Some insomnia is part of our 24-hour society. Here’s how to counter the effects of being sleep deprived.
According to the American Insomnia Study, about 23 percent of American workers are sleep deprived, which costs the American economy $63.2 billion dollars a year in lost productivity.
American adults lose about 11 days a year to insomnia and often go to work too tired to do their jobs properly.
“We live in a society that is on the go 24 hours a day,” says David A. Neumeyer, MD, a sleep specialist at the Lahey Clinic in Burlington, Mass. “For many of us, that does not leave enough time for the seven or eight hours of sleep that we need every night. This can be especially dangerous if the sleep deprived worker has a job like a pilot, surgeon, or truck driver.
People at risk for insomnia and sleep deprivation include those with sleep disorders and medical conditions that interfere with sleep as well as caregivers and shift workers who have a tough time regulating their sleep hours.
Effects of Insomnia
“We are all familiar with the short-term effects of sleep deprivation — it makes you feel crummy, grumpy, and sleepy,” Dr. Neumeyer says. “The long-term effects can actually be pretty serious and can include obesity, depression, loss of memory, and serious accidents.”
Sleep deprivation can cause these additional negative consequences:
- Mood changes from sleep deprivation include irritability, lack of motivation, and anxiety.
- Performance effects include inattention, inability to concentrate, longer reaction times, and poor decision making.
- Long-term physical effects may add to your risk for high blood pressure, heart disease, and diabetes.
“You can’t fight biology,” says Neumeyer. “The only cure for sleep deprivation is sleep.” But for many of us, there are days that we just have to cope with not getting enough sleep. Here are some tips that may help:
- Eat well and stay hydrated. “When you are sleep deprived, your body tries to conserve energy so you may not have the energy or the appetite to eat and drink normally,” warns Neumeyer. Avoid fast food and empty-calorie snacks that can make you feel even less energetic.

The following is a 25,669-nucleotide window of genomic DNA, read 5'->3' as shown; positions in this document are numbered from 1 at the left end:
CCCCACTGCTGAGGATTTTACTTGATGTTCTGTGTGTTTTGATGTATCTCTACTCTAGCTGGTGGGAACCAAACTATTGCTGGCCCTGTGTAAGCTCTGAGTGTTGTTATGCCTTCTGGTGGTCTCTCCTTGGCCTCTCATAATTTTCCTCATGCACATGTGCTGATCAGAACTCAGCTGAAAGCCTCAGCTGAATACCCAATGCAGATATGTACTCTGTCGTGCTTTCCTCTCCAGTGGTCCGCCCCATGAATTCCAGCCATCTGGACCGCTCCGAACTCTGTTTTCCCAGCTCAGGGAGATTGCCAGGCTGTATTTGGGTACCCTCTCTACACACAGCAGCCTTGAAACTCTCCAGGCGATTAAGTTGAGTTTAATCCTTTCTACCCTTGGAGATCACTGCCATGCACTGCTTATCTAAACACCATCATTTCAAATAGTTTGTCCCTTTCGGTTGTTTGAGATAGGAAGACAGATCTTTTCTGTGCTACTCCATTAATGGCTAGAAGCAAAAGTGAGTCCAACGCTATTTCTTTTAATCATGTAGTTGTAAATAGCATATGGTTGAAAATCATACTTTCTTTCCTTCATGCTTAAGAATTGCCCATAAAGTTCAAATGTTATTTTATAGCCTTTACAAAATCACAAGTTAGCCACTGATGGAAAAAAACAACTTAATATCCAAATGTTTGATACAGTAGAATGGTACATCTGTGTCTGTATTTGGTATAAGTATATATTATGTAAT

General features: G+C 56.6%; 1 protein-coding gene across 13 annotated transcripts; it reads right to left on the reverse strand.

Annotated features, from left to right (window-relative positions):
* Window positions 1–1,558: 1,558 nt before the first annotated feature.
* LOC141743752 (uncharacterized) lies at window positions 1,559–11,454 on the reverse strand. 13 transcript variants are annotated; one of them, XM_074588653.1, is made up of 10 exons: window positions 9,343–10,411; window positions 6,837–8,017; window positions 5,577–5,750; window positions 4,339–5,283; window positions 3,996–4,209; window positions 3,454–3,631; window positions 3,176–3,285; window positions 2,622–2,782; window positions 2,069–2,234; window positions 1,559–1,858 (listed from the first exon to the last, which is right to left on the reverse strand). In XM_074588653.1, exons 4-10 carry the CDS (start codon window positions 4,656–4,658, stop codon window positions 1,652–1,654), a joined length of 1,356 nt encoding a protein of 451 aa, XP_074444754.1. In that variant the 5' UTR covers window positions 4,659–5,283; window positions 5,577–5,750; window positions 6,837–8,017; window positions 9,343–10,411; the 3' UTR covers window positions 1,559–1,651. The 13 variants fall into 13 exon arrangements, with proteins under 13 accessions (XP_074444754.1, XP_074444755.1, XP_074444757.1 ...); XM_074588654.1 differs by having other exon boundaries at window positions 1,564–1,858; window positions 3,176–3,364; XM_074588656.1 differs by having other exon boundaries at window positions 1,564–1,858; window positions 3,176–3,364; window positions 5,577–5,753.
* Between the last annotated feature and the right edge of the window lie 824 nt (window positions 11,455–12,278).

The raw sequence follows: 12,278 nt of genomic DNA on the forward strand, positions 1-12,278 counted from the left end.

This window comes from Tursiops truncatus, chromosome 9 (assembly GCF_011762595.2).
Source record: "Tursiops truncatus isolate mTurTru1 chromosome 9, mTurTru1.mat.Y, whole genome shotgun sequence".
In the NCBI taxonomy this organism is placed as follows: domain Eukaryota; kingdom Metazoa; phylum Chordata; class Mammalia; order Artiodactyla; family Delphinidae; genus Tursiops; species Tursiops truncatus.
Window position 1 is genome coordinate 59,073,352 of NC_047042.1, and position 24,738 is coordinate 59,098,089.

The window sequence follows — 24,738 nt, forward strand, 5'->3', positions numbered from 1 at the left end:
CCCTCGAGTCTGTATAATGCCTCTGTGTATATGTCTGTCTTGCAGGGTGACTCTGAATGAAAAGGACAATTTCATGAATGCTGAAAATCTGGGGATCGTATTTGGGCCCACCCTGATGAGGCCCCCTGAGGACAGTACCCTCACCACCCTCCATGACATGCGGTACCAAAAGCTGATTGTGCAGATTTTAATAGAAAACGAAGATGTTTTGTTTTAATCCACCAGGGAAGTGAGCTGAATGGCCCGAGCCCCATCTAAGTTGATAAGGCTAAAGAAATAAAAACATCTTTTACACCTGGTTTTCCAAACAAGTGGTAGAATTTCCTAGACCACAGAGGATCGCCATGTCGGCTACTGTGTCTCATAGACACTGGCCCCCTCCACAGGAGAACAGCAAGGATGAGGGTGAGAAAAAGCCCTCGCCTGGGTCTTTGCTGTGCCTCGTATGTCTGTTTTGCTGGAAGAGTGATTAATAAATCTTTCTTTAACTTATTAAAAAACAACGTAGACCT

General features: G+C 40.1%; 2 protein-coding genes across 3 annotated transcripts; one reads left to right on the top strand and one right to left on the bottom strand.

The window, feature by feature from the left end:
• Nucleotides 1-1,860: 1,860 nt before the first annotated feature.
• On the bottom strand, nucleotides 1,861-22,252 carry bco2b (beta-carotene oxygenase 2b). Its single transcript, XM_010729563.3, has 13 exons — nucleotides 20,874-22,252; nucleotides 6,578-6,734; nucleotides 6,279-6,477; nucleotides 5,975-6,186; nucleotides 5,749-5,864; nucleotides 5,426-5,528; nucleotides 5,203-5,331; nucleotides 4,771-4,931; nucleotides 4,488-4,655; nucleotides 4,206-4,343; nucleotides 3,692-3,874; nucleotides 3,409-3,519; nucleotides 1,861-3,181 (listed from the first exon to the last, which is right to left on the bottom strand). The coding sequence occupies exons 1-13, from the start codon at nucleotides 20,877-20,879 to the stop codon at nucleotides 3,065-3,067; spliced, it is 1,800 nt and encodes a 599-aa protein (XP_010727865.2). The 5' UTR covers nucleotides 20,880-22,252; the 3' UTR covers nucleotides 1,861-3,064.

- Get some exercise. “Some moderate aerobic exercise can give you a temporary boost, but don’t overdue the exercise or you will make your fatigue worse,” he says.
- Enjoy some fresh air and sunshine. “Getting out in the sunlight helps reset your biological clock,” Neumeyer says. Your body will stop making the hormone melatonin when you are exposed to bright sunlight, and that may make you less sleepy.
- Drink some coffee. About 80 percent of adults use coffee as a stimulant. You may need to take more than one cup if you are recovering from a night of insomnia. “A couple cups of coffee can help, but avoid the energy jolt from a high-caffeine energy drink,” Neumeyer advises. “The rebound when the caffeine wears off can be much worse if you are sleep deprived.”
- Try to look better than you feel. If you look sloppy or neglect your personal hygiene, you may start to look and feel even worse. Keeping up appearances can help you hang in there on a sleepy day.
- Grab a quick nap. You can store up on sleep if you know you are going to have a sleepless night, so restore some energy and alertness by taking a quick nap during the day. Even 15 to 20 minutes can help. In fact, if you nap longer than 30 minutes, it may be too hard for you to wake up again.
“There is no substitute for a good night’s sleep,” Neumeyer says. “If you become sleep deprived, you can eventually make up for lost sleep, but you can’t do it in one night. You can catch up gradually over a few nights.” If you have long-term symptoms of sleep deprivation, or you suffer from frequent insomnia, talk to your doctor. Insomnia can be a sign of a serious medical problem and may need to be treated.
By Chris Iliades, MD